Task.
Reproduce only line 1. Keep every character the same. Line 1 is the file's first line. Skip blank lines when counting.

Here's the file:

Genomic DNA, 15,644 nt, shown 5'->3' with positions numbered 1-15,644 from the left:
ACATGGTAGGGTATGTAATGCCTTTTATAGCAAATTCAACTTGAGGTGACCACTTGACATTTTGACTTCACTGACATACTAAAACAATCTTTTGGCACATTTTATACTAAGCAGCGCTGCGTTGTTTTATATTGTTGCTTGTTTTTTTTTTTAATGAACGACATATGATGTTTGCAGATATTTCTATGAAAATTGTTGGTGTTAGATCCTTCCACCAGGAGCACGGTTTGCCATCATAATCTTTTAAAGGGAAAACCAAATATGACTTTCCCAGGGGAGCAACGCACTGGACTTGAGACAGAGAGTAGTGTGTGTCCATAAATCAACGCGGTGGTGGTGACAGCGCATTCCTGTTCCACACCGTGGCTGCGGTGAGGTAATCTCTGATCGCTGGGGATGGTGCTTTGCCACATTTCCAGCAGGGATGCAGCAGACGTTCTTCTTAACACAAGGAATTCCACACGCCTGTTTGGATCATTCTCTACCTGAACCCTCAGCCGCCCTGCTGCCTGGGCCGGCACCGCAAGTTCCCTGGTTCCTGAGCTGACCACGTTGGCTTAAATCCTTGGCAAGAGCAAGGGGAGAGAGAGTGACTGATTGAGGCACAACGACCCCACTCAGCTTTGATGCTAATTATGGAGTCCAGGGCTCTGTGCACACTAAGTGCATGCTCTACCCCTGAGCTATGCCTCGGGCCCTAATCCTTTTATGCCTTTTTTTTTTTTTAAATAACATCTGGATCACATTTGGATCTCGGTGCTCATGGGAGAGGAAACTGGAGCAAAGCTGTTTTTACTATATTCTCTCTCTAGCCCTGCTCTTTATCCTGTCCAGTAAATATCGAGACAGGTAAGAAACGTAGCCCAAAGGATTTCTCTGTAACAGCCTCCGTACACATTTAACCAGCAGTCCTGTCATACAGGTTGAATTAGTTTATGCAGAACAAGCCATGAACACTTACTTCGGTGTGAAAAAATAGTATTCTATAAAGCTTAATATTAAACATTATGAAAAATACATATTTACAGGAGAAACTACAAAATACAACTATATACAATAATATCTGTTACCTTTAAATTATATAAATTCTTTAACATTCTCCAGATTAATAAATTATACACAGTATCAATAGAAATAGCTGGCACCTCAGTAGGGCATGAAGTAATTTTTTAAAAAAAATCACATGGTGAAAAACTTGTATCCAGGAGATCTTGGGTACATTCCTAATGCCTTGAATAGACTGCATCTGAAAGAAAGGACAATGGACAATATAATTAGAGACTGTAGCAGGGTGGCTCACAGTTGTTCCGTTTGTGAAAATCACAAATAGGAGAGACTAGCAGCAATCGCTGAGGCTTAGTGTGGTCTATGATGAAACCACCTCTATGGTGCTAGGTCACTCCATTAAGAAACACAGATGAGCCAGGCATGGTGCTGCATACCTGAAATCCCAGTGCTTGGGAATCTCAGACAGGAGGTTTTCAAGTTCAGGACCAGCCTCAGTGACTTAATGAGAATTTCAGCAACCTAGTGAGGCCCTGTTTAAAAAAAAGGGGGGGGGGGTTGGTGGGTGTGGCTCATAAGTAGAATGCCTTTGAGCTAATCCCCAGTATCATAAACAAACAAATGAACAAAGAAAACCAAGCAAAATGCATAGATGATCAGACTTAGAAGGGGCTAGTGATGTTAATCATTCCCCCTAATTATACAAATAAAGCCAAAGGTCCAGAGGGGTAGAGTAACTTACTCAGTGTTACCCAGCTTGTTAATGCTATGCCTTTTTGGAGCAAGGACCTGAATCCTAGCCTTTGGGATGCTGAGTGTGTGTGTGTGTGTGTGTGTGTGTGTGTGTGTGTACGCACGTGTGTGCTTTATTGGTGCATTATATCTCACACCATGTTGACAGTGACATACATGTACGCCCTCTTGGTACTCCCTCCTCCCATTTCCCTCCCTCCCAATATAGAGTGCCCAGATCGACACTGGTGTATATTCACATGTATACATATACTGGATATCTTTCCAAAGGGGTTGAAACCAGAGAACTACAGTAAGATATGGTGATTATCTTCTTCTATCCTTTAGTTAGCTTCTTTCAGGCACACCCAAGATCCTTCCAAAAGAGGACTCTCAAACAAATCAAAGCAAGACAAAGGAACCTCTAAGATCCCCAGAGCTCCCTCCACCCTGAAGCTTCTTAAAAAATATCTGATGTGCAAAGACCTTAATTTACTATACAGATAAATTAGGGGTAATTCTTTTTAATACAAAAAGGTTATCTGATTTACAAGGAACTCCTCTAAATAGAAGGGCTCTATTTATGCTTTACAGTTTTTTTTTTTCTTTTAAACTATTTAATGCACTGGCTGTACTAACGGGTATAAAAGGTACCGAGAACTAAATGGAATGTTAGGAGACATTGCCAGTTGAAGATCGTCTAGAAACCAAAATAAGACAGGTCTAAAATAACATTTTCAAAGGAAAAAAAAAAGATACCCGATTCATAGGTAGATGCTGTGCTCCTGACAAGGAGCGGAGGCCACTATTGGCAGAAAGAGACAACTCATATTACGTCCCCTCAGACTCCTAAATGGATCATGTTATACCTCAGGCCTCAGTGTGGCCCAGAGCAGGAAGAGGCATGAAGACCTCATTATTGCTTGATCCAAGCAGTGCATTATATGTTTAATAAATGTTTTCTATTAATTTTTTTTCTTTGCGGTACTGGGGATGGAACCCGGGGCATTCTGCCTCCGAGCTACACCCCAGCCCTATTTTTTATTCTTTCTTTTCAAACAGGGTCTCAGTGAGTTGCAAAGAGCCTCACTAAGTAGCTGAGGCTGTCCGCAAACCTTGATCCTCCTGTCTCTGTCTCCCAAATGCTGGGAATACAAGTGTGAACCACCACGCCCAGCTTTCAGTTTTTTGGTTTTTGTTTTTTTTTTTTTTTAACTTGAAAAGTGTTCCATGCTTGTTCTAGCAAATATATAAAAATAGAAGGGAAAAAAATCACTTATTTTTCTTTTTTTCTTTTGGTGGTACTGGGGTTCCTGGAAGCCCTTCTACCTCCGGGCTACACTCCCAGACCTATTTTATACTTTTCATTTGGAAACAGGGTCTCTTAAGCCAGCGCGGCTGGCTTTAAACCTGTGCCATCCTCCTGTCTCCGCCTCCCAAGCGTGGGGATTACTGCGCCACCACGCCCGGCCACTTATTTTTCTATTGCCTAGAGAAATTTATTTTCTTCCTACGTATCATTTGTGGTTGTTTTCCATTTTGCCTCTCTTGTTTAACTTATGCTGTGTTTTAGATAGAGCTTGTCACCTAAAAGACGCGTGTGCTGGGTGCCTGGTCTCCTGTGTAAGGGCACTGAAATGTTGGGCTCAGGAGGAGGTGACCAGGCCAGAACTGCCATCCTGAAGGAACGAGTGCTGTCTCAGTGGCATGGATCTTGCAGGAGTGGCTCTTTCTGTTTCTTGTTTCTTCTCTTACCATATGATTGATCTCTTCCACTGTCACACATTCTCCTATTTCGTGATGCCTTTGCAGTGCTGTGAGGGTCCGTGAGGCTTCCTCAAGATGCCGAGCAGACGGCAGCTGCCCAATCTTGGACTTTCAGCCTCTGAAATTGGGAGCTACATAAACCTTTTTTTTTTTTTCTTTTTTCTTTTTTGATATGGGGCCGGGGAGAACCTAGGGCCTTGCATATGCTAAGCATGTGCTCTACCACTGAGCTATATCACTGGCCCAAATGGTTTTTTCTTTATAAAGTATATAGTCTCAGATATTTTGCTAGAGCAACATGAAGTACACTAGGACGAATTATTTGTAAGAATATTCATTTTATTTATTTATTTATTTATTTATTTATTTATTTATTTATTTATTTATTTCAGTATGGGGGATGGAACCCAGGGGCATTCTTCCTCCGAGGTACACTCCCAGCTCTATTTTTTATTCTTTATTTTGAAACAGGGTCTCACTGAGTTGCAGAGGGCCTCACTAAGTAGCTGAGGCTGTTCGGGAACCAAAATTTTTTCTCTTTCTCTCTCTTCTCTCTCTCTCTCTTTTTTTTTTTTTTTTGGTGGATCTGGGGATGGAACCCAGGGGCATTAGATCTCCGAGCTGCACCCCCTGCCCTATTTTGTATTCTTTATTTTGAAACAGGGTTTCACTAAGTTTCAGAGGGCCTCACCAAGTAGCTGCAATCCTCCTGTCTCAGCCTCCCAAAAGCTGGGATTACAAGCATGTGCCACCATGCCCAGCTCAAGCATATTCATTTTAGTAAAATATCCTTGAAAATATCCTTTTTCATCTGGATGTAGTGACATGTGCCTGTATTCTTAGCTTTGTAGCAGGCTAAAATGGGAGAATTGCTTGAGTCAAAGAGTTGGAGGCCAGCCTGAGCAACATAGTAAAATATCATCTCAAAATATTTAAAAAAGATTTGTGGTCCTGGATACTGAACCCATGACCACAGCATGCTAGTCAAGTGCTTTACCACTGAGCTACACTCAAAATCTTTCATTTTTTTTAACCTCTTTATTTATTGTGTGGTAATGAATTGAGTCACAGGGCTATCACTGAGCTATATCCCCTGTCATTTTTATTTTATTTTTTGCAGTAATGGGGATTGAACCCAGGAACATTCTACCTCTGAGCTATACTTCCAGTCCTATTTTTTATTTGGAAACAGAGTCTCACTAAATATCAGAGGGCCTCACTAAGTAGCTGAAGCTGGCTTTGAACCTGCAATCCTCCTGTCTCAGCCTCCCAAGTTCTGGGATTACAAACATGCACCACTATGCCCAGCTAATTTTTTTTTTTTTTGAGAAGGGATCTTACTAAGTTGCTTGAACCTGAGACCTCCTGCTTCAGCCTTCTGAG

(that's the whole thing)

Genomic DNA, 15,644 nt, shown 5'->3' with positions numbered 1-15,644 from the left: